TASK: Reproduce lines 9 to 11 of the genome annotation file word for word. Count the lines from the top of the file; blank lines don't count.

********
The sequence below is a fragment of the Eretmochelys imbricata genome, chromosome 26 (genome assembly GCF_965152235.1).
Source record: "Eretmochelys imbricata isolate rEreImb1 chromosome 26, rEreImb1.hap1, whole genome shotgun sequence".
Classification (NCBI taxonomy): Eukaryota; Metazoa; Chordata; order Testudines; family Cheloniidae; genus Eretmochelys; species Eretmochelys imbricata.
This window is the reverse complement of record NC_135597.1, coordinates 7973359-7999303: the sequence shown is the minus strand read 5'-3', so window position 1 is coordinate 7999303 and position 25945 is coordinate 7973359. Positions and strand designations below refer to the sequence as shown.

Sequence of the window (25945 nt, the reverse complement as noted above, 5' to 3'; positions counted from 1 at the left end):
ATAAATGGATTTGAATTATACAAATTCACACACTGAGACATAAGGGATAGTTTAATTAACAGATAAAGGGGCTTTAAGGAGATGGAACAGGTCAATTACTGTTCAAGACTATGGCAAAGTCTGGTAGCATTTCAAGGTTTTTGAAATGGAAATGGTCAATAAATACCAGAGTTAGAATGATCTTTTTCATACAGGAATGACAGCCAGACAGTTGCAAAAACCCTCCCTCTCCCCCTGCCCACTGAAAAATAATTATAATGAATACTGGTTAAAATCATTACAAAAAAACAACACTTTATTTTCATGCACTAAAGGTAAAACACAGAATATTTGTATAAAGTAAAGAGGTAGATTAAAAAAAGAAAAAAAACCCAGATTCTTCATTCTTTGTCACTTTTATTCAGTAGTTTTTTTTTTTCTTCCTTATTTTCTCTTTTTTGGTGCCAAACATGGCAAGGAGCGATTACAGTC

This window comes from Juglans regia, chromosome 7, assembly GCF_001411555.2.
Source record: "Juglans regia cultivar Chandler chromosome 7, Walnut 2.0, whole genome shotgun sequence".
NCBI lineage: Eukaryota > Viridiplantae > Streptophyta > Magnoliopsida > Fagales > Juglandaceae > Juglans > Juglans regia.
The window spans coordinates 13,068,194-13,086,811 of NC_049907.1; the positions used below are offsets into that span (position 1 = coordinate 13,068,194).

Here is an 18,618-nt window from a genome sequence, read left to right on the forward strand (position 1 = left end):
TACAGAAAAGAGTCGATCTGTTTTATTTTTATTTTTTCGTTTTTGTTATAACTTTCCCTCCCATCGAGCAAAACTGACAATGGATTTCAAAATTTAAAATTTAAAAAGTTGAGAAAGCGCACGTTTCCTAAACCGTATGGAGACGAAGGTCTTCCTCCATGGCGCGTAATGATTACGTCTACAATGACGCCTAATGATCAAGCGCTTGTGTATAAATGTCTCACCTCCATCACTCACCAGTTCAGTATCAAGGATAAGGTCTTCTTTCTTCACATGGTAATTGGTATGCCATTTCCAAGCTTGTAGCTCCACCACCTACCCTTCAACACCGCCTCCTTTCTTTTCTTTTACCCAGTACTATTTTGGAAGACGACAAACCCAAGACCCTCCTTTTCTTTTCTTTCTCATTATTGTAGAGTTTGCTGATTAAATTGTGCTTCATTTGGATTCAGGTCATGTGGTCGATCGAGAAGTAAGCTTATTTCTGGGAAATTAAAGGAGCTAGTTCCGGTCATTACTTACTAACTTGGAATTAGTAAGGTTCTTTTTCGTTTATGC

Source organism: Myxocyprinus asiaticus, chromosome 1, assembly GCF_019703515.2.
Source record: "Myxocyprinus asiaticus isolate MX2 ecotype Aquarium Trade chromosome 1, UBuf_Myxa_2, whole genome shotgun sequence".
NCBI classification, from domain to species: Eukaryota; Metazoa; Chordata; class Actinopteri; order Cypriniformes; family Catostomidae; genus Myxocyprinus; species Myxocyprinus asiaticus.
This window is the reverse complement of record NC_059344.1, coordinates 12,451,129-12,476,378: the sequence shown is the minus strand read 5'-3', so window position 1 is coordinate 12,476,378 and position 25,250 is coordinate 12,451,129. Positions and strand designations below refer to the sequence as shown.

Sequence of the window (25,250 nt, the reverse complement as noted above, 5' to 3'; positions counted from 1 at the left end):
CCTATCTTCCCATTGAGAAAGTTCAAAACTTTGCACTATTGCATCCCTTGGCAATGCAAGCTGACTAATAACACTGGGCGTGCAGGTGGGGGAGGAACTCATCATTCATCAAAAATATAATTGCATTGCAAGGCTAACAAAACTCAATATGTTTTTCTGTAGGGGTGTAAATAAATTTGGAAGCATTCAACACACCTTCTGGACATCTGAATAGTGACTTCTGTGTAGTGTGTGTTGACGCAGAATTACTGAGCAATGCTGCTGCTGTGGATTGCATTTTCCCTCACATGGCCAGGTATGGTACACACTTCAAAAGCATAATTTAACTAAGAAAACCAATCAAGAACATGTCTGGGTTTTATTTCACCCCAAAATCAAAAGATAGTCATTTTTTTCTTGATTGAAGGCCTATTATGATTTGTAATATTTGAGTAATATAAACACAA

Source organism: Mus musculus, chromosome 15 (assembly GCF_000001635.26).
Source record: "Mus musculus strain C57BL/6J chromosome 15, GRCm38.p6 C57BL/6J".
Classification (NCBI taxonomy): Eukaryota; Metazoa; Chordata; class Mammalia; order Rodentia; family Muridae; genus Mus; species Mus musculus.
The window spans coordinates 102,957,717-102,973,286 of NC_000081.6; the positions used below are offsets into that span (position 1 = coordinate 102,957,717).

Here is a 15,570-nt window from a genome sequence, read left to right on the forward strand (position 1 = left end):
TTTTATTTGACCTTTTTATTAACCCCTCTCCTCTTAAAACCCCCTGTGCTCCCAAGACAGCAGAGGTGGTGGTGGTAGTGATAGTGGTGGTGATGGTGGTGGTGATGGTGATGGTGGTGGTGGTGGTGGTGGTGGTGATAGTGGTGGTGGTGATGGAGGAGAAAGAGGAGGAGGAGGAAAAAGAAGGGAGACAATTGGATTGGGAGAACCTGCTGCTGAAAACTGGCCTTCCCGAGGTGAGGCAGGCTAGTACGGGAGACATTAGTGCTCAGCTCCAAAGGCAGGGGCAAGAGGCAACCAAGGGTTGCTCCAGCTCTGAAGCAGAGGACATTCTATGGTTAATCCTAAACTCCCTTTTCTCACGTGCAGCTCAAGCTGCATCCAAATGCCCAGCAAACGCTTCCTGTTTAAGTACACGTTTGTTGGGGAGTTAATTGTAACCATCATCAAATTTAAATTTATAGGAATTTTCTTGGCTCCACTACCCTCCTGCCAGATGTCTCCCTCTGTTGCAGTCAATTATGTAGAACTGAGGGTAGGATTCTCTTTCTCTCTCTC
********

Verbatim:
NCBI lineage: Eukaryota > Viridiplantae > Streptophyta > Magnoliopsida > Fagales > Juglandaceae > Juglans > Juglans regia.
The window spans coordinates 13,068,194-13,086,811 of NC_049907.1; the positions used below are offsets into that span (position 1 = coordinate 13,068,194).

Here is an 18,618-nt window from a genome sequence, read left to right on the forward strand (position 1 = left end):